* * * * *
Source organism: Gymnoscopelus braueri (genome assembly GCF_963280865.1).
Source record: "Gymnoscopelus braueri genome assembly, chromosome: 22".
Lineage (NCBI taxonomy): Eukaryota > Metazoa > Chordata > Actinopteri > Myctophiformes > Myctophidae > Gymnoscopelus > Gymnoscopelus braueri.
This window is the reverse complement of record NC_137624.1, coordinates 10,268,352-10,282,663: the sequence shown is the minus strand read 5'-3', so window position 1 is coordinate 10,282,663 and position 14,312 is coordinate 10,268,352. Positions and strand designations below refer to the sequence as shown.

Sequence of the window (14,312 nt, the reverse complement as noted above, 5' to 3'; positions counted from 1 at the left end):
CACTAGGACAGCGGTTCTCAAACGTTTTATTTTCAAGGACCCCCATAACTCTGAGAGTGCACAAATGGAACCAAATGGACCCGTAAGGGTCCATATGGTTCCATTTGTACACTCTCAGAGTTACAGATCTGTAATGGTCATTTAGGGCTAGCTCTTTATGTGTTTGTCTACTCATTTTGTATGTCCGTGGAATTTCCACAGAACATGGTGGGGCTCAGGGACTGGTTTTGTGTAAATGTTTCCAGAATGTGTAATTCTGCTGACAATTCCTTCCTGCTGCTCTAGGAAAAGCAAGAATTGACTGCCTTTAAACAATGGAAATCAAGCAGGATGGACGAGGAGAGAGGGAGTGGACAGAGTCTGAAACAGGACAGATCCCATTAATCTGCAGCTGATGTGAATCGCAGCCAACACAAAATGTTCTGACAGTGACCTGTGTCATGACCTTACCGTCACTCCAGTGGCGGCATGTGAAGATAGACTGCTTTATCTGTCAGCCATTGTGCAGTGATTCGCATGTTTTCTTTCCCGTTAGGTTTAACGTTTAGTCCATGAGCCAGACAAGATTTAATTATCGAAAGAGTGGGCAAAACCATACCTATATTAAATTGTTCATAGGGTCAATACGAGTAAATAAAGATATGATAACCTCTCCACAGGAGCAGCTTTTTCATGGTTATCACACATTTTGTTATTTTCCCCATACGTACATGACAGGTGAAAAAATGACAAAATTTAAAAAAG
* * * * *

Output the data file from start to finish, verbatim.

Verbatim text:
Source organism: Gymnoscopelus braueri (genome assembly GCF_963280865.1).
Source record: "Gymnoscopelus braueri genome assembly, chromosome: 22".
Lineage (NCBI taxonomy): Eukaryota > Metazoa > Chordata > Actinopteri > Myctophiformes > Myctophidae > Gymnoscopelus > Gymnoscopelus braueri.
This window is the reverse complement of record NC_137624.1, coordinates 10,268,352-10,282,663: the sequence shown is the minus strand read 5'-3', so window position 1 is coordinate 10,282,663 and position 14,312 is coordinate 10,268,352. Positions and strand designations below refer to the sequence as shown.

Sequence of the window (14,312 nt, the reverse complement as noted above, 5' to 3'; positions counted from 1 at the left end):
CACTAGGACAGCGGTTCTCAAACGTTTTATTTTCAAGGACCCCCATAACTCTGAGAGTGCACAAATGGAACCAAATGGACCCGTAAGGGTCCATATGGTTCCATTTGTACACTCTCAGAGTTACAGATCTGTAATGGTCATTTAGGGCTAGCTCTTTATGTGTTTGTCTACTCATTTTGTATGTCCGTGGAATTTCCACAGAACATGGTGGGGCTCAGGGACTGGTTTTGTGTAAATGTTTCCAGAATGTGTAATTCTGCTGACAATTCCTTCCTGCTGCTCTAGGAAAAGCAAGAATTGACTGCCTTTAAACAATGGAAATCAAGCAGGATGGACGAGGAGAGAGGGAGTGGACAGAGTCTGAAACAGGACAGATCCCATTAATCTGCAGCTGATGTGAATCGCAGCCAACACAAAATGTTCTGACAGTGACCTGTGTCATGACCTTACCGTCACTCCAGTGGCGGCATGTGAAGATAGACTGCTTTATCTGTCAGCCATTGTGCAGTGATTCGCATGTTTTCTTTCCCGTTAGGTTTAACGTTTAGTCCATGAGCCAGACAAGATTTAATTATCGAAAGAGTGGGCAAAACCATACCTATATTAAATTGTTCATAGGGTCAATACGAGTAAATAAAGATATGATAACCTCTCCACAGGAGCAGCTTTTTCATGGTTATCACACATTTTGTTATTTTCCCCATACGTACATGACAGGTGAAAAAATGACAAAATTTAAAAAAG